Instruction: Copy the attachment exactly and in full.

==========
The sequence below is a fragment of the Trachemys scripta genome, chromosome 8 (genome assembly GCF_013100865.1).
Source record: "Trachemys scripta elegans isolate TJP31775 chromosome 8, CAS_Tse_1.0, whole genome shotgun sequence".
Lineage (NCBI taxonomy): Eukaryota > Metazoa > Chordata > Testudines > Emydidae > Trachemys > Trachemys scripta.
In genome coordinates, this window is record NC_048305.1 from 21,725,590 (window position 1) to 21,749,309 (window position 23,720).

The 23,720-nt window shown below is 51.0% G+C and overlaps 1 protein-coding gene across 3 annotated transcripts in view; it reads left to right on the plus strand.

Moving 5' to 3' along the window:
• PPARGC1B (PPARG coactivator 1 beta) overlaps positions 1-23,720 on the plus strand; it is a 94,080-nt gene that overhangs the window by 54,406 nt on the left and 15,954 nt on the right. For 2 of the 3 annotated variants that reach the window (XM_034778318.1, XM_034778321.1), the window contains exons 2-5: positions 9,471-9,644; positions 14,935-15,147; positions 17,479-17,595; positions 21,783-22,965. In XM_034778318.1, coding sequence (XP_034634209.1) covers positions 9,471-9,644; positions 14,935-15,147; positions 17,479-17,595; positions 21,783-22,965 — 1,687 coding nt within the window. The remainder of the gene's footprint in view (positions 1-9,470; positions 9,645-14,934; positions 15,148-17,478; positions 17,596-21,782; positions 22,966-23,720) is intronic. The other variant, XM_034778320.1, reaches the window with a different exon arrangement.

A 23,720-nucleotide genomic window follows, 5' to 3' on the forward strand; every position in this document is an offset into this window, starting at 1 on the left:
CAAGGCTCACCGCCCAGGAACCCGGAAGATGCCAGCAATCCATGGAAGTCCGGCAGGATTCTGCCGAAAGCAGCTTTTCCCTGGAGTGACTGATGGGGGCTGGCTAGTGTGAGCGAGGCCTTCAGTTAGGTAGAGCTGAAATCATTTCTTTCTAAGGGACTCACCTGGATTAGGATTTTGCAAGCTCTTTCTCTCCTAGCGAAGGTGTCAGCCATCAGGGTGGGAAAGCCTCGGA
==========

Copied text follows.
The sequence below is a fragment of the Trachemys scripta genome, chromosome 8 (genome assembly GCF_013100865.1).
Source record: "Trachemys scripta elegans isolate TJP31775 chromosome 8, CAS_Tse_1.0, whole genome shotgun sequence".
Lineage (NCBI taxonomy): Eukaryota > Metazoa > Chordata > Testudines > Emydidae > Trachemys > Trachemys scripta.
In genome coordinates, this window is record NC_048305.1 from 21,725,590 (window position 1) to 21,749,309 (window position 23,720).

The 23,720-nt window shown below is 51.0% G+C and overlaps 1 protein-coding gene across 3 annotated transcripts in view; it reads left to right on the plus strand.

Moving 5' to 3' along the window:
• PPARGC1B (PPARG coactivator 1 beta) overlaps positions 1-23,720 on the plus strand; it is a 94,080-nt gene that overhangs the window by 54,406 nt on the left and 15,954 nt on the right. For 2 of the 3 annotated variants that reach the window (XM_034778318.1, XM_034778321.1), the window contains exons 2-5: positions 9,471-9,644; positions 14,935-15,147; positions 17,479-17,595; positions 21,783-22,965. In XM_034778318.1, coding sequence (XP_034634209.1) covers positions 9,471-9,644; positions 14,935-15,147; positions 17,479-17,595; positions 21,783-22,965 — 1,687 coding nt within the window. The remainder of the gene's footprint in view (positions 1-9,470; positions 9,645-14,934; positions 15,148-17,478; positions 17,596-21,782; positions 22,966-23,720) is intronic. The other variant, XM_034778320.1, reaches the window with a different exon arrangement.

A 23,720-nucleotide genomic window follows, 5' to 3' on the forward strand; every position in this document is an offset into this window, starting at 1 on the left:
CAAGGCTCACCGCCCAGGAACCCGGAAGATGCCAGCAATCCATGGAAGTCCGGCAGGATTCTGCCGAAAGCAGCTTTTCCCTGGAGTGACTGATGGGGGCTGGCTAGTGTGAGCGAGGCCTTCAGTTAGGTAGAGCTGAAATCATTTCTTTCTAAGGGACTCACCTGGATTAGGATTTTGCAAGCTCTTTCTCTCCTAGCGAAGGTGTCAGCCATCAGGGTGGGAAAGCCTCGGA